Team-Based Learning is a popular buzzword going around teaching circles and classrooms these days, often accompanied by exclamations that TBL is more effective and efficient than the traditional classroom set up. But what exactly does it refer to and how is it done?
About forty years ago, Larry Michaelson at the University of Oklahoma invented TBL, a teaching and learning method that enables people to follow a structured process to improve learning outcomes. Nearly half of the medical schools in the US use some form of TBL.
5 Steps of Team-Based Learning
1. Individual pre-work
This can take the form of readings, presentation slides, audio or video lectures, and students are expected to have completed them before going to class.
2. Individual Readiness Assurance Test (IRAT)
At the start of the face-to-face session, learners are given an individual quiz of about 20 questions to test how well they have learned from the pre-work lectures.
3. Team Readiness Assurance Test (TRAT)
After the IRAT, students are to are form teams. They will retake the same test questions they completed individually, but this time, as a team. Within the team, members will be able to debate with each other to determine the correct answer for each question and submit it collectively. The team gets immediate feedback on whether they answered the question correctly. If they did, they will move on to the next question. If they did not answer the question correctly, they must repeat the process and re-submit their answers until they get the right one.
4. Clarification Session
After the IRAT and TRAT stages, teams are asked to clarify any points of confusion and ask questions. The teacher will then facilitate a discussion to cover these points, typically by having the teams that understood the concepts explain them to the other team members who are unsure about the topic.
Note: There is variation in executing this stage, and teachers are free to adapt / adopt from the typical clarification format.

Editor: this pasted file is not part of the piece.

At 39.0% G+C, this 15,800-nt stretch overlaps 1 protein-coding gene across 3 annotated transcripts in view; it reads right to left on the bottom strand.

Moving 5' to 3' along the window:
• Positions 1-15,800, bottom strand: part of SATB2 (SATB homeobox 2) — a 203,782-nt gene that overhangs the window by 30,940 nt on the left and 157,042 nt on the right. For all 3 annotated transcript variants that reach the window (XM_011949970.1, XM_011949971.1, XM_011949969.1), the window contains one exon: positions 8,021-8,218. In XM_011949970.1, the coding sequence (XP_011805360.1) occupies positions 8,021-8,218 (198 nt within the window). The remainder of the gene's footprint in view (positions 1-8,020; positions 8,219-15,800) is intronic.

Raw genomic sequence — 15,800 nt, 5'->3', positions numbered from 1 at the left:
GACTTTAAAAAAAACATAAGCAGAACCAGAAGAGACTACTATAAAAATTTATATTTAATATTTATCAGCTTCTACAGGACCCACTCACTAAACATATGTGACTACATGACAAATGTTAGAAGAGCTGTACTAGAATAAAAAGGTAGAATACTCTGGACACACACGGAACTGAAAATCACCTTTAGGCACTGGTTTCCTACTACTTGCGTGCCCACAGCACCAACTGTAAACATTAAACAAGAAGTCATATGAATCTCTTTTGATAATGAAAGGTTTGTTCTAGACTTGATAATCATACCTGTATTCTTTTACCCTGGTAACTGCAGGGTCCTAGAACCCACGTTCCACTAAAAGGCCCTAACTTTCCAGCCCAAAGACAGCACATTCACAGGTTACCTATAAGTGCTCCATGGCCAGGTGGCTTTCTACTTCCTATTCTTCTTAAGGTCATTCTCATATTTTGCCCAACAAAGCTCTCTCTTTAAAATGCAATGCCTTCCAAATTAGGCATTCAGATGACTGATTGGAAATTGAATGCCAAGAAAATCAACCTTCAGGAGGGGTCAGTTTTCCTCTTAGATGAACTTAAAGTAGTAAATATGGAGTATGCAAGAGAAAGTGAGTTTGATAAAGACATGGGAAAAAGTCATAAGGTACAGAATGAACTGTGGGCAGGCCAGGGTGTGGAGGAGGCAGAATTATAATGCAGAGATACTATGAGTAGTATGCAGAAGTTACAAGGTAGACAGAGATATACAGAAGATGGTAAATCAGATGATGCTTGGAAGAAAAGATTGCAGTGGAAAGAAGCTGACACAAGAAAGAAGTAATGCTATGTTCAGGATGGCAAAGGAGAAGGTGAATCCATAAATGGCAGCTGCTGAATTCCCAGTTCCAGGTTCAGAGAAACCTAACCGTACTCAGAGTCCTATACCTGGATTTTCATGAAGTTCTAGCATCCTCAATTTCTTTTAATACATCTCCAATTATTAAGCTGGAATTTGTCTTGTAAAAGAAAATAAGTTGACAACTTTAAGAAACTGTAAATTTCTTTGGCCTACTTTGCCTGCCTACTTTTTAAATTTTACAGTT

5. Application Exercises
In the second half of the face-to-face lesson, students must work in teams to solve problems and provide collective answers once again. The aim here is to encourage a healthy debate about the topic, and allow students to ask questions to expand their knowledge and hear different opinions from their peers.
Why Team-Based Learning works
TBL is a great teaching method for a number of reasons, but my top three are:
- Sustained learning with multiple methods
TBL can hold the attention span of students who are put through a process that allows them to practise different skills at different times: Individual reading or listening (pre-work), individual forced recall (IRAT), peer learning with immediate feedback (TRAT), explaining / listening to others explain with guidance from an expert (clarification session) and application to relevant problems.
- Active student-led learning
At Duke University last summer, I walked for a long time before finding the right classroom. Fortunately, you can usually hear a TBL classroom before you see it because students are mostly doing their own learning. There is hardly any lecturing at all as the teacher moves from the “Stage on the Stage” to the “Guide on the Side” paradigm of teaching that allows students to learn in an independently and self-directed manner.
- Efficiency and effectiveness
With the bulk of the lecturing pre-recorded and grading being automated through the TBL learning platform online, teachers can spend less time on laborious paperwork and administrative duties and instead invest more time in preparing engaging topics for the discussion. The role of the teacher here is really to guide student learning, and not spoon feeding or one-way lecturing. This way, students are more likely to learn better too.